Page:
|Publication number||US5362087 A|
|Application number||US 08/105,112|
|Publication date||Nov 8, 1994|
|Filing date||Aug 12, 1993|
|Priority date||Aug 12, 1993|
|Publication number||08105112, 105112, US 5362087 A, US 5362087A, US-A-5362087, US5362087 A, US5362087A|
|Original Assignee||Troy Agid|
|Export Citation||BiBTeX, EndNote, RefMan|
|Patent Citations (19), Referenced by (56), Classifications (10), Legal Events (3)|
|External Links: USPTO, USPTO Assignment, Espacenet|
This invention relates to snowboards. More particularly, the invention pertains to apparatus for releasing the binding of a snowboard from a location spaced from the snowboard.
The sport of snowboarding has become increasingly popular not only in the United States but also around the world. When utilizing a snowboard, an individual places both of his or her feet on the upper surface of the snowboard. The user's footwear is maintained in fixed position on the snowboard by bindings which securely hold the footwear in place and prevent relative movement between the snowboard and the footwear. Snowboard bindings differ from those employed in connection with skis in a number of respects, one of the most significant differences being that ski bindings allow release of the user's foot upon application of outside forces such as those caused by impact or other source of stress forces. Snowboards, on the other hand, conventionally provide release only when the user manually releases the bindings at the location of the snowboard. While impact releases for snowboards have been proposed, they are characterized by their relative complexity. Nor do such impact releases effectively solve the problem this invention addresses--ready and reliable release of a snowboard binding manually from a location spaced from the snowboard. Snowboard binding impact releases are not generally desirable in any event since they can result in only a single foot being released, which can cause injury.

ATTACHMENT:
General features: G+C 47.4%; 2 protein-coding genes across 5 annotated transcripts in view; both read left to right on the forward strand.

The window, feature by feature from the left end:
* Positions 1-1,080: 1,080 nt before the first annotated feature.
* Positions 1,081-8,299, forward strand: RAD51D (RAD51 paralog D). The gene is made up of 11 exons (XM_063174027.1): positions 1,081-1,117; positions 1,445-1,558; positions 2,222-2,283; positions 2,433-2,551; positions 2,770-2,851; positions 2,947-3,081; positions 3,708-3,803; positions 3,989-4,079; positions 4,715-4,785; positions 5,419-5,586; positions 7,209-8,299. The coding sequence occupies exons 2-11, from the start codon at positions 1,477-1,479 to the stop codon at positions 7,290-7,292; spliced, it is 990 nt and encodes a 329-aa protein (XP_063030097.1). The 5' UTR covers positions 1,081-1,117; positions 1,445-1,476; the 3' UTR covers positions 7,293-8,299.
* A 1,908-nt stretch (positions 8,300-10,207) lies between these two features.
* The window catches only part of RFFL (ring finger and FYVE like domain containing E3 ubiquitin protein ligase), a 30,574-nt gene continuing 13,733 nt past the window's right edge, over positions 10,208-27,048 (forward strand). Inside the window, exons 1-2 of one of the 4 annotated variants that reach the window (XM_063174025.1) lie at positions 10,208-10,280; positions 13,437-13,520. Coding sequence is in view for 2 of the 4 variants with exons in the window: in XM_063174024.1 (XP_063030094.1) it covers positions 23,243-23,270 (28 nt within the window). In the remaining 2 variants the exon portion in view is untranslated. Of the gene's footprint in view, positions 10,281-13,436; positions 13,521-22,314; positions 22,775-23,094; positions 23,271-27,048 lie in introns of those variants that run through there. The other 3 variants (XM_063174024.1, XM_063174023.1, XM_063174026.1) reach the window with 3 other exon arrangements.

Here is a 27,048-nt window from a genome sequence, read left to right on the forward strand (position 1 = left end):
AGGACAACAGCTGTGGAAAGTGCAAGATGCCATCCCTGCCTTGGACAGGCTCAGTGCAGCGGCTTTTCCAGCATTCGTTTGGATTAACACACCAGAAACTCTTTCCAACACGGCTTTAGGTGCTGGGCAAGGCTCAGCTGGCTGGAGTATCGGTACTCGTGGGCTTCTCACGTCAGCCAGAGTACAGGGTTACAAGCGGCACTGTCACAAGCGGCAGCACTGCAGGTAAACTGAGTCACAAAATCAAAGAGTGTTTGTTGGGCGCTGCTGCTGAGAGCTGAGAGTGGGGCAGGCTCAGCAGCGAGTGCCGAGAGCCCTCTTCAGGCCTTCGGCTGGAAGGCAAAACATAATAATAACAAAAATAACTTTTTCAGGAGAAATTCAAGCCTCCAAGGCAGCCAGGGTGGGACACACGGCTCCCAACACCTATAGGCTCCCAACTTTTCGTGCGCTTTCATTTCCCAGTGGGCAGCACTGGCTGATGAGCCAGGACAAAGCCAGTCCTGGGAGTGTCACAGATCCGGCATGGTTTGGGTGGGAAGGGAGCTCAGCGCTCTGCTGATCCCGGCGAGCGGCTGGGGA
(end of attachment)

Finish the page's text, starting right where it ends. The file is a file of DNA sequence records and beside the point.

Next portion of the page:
The requirement that prior art snowboard bindings must be released manually at the snowboard itself has resulted in injury to and death of snowboarders under certain circumstances. For example, snowboarders have died when covered by snow due to their inability to release the snowboard bindings. Such a predicament is fairly common and is not limited to a snowboarder being buried by an avalanche. Snowboarders can be, and are, buried simply due to the fact that powder or other treacherous snow conditions are encountered. The snowboarder can be entombed because he or she cannot release the snowboard. Impact releases do not provide a reliable means for effecting separation under such circumstances.
The following United States patents are believed to be representative of the state of the prior art: U.S. Pat. No. 3,794,339, issued Feb. 26, 1974, U.S. Pat. No. 5,150,913, issued Sep. 29, 1992, U.S. Pat. No. 3,787,868, issued Jan. 22, 1974, U.S. Pat. No. 3,246,907, issued Apr. 19, 1966, U.S. Pat. No. 5,029,890, issued Jul. 9, 1991, U.S. Pat. No. 4,502,146, issued Feb. 26, 1985, U.S. Pat. No. 4,444,411, issued Apr. 24, 1984, U.S. Pat. No. 5,085,453, issued Feb. 4, 1992, U.S. Pat. No. 4,280,714, issued Jul. 28, 1981, and U.S. Pat. No. 3,318,610, issued May 9, 1967.
As can be seen with reference to the above-noted patents, a variety of binding systems exist for skis and snowboards. Many such systems are impact-actuated, that is, the bindings will release responsive to forces applied at the bindings of a certain magnitude and character. While some of the patents suggest the use of remotely actuated binding releases, the mechanisms disclosed are not appropriate for or applicable to snowboards. Such systems may, for example, lack the degree of reliability one would wish for under numerous situations. Prior art ski binding releases and snowboard impact-type binding releases are also generally characterized by their relative complexity and high expense.
The present invention relates to an apparatus which is employed with snowboards to reliably and efficiently allow release of the snowboard bindings from a location spaced from the snowboard and bindings. In addition to its reliability, the apparatus of the present invention is characterized by its relative simplicity and low expense. The apparatus may be made available on new snowboards or retrofitted on existing boards due to the modular character of the apparatus. Apparatus constructed in accordance with the teachings of the present invention is utilized with and employed for each foot so that the bindings and apparatus may be positioned at locations on the snowboard selected by the user.